Newspaper article The Queensland Times (Ipswich, Australia)

A Man of Many Talents; Magistrate Served on Council before Achieving Legal Post

Newspaper article The Queensland Times (Ipswich, Australia)

A Man of Many Talents; Magistrate Served on Council before Achieving Legal Post

Article excerpt

Byline: Times Past with Beryl Johnston

PEARSON Welsby Cameron died in August 1924. Mr Cameron had been born at Cooneana, Blackstone on May 27, 1870 and had the honour in 1917 of having been the first chief magistrate of the City of Greater Ipswich.

After his early education at the East Ipswich State School, he then attended the Ipswich Boys Grammar School.

At 17, Mr Cameron entered the office of his father, who conducted the auctioneering firm of Messrs Hughes and Cameron in Nicholas St, Ipswich.

He was also interested in local government and was elected a councillor in the Brassall Shire Council.

After the death of his father in 1912, he was nominated and elected for No.3 division in the Bundanba Shire Council.

Mr Cameron had musical abilities and was the organist in the North Ipswich Congregational Church and often played at St Paul's Church of England.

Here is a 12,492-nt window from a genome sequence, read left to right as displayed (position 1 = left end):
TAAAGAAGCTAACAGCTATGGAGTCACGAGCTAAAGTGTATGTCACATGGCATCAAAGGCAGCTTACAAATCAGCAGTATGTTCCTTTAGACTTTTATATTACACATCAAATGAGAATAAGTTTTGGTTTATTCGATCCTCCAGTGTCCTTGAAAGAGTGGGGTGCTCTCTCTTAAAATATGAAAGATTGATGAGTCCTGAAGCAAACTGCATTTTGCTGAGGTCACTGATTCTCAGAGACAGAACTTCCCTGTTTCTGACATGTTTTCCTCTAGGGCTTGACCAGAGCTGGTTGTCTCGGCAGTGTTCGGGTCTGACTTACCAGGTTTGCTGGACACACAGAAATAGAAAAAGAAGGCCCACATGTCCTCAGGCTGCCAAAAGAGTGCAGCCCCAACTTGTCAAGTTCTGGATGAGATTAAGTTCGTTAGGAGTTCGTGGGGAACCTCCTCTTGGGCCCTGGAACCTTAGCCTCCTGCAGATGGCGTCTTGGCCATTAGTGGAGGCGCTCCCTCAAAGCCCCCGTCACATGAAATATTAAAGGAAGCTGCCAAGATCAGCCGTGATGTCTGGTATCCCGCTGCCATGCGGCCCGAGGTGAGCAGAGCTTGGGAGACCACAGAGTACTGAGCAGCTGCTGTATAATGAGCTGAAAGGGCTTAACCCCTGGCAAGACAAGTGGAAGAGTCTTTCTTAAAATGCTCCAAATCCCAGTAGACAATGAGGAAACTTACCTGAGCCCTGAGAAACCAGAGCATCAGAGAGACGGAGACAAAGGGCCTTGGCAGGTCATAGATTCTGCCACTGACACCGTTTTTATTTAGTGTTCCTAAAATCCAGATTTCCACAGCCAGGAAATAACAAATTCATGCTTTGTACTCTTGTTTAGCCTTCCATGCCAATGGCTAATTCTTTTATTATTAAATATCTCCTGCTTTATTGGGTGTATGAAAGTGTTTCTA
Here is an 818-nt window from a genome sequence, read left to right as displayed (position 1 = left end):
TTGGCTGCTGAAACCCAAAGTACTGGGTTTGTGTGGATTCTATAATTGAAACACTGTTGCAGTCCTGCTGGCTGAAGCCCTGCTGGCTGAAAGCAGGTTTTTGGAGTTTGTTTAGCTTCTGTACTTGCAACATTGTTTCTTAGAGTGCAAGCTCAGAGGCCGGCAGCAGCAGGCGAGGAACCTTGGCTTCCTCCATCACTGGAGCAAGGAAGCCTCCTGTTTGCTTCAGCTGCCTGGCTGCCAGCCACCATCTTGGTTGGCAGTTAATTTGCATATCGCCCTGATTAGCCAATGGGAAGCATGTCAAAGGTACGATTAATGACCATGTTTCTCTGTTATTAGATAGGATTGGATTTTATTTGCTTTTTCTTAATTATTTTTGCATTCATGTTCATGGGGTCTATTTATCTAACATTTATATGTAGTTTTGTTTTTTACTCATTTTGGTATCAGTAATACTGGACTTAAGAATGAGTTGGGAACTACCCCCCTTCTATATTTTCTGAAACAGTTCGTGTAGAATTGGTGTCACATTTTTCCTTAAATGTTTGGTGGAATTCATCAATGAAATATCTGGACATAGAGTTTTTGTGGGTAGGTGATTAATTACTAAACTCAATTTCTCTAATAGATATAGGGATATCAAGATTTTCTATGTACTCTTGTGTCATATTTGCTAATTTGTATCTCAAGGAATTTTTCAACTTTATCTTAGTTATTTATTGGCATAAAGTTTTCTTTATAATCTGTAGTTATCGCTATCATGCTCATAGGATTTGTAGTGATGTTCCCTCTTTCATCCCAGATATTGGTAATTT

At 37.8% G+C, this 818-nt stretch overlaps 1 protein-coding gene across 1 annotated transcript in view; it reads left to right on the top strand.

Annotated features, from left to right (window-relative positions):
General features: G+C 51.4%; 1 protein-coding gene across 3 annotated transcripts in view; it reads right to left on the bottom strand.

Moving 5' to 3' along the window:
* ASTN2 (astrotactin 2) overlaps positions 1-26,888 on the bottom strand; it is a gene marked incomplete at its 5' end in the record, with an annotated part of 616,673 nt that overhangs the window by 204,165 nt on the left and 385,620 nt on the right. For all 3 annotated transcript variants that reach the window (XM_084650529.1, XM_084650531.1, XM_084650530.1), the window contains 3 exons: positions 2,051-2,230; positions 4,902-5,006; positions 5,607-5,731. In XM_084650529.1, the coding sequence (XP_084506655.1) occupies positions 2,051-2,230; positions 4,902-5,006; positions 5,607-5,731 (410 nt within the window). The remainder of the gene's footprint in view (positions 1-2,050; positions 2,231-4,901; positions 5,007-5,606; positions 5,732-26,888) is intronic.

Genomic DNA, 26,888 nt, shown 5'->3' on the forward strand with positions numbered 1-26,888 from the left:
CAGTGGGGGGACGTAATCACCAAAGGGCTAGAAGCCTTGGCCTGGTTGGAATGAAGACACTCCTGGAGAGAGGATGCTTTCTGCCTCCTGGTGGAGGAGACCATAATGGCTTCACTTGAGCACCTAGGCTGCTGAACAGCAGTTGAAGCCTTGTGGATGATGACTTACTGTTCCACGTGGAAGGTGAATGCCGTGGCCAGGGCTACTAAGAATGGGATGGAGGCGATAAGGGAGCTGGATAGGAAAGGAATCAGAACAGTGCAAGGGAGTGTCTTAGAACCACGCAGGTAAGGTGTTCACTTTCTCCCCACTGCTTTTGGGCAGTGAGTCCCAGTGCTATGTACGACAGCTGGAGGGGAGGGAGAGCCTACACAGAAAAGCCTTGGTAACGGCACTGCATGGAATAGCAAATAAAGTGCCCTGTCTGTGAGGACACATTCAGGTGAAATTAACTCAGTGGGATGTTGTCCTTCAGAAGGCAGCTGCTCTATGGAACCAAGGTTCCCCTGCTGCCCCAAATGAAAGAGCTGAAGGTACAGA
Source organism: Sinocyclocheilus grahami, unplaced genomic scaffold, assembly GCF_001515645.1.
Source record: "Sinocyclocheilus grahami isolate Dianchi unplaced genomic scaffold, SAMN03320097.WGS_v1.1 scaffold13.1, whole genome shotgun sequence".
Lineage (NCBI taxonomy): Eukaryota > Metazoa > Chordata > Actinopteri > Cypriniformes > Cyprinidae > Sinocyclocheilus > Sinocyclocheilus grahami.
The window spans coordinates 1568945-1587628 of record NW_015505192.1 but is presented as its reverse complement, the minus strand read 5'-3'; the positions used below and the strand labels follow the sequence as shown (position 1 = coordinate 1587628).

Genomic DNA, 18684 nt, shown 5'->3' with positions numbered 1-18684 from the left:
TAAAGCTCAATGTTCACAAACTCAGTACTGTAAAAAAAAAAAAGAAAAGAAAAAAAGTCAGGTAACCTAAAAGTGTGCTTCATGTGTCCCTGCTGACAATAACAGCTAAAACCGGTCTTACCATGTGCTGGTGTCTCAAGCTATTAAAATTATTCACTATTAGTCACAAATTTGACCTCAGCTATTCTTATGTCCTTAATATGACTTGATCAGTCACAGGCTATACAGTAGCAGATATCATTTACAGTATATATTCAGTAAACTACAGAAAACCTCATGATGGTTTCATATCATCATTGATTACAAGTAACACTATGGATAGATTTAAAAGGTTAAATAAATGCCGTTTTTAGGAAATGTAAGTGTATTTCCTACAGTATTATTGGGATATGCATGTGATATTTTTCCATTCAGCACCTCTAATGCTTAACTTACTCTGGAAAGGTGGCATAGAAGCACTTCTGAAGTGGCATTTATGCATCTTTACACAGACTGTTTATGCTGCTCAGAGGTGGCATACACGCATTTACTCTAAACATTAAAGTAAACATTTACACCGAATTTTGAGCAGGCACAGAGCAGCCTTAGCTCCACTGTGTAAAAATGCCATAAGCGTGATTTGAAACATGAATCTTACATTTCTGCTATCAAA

He was survived by his mother, his widow, two sisters and one brother.

A golden hoax

There was a arusha to the Warrill Creek gold diggings just about the time of the Gympie gold field at the end of 1868.

The site of the Warrill Creek alleged gold discovery was on part of Dr Dorsey's land, not far from the Dick family's selection.

Mr Dick watched the proceedings (the result of the hoax), instituted by an old gold prospector who had some specks of alluvial gold in his possession which he cleverly utilised while acradlinga the dirt at Warrill Creek.

For a time, this discovery was an all-engrossing topic in Ipswich, where handbills were circulated notifying that vehicles would ply from Ipswich to the diggings.

At different times there were hundreds at the spot trying their luck and among the many Ipswichians were Alfred Foote and Mr J C Carter.

Eventually the agold diggingsa fizzled out and Mr Dick stated ait was amusing to watch the people working in the so-called gold diggingsa.

Workers sought

AN advertisement which appeared in the Engineer, an English paper, on January 20, 1865 read:

aThe following staff is required immediately by the Queensland Government for the Southern and Western Railway, 120 miles in length, of which the first section of 21 miles will be ready for opening on 1st June next a Traffic Manager, Locomotive and Rolling Stock Superintendent, Station Master, Accountant, two Railway Clerks, two Head Porters and two Signalmen. …

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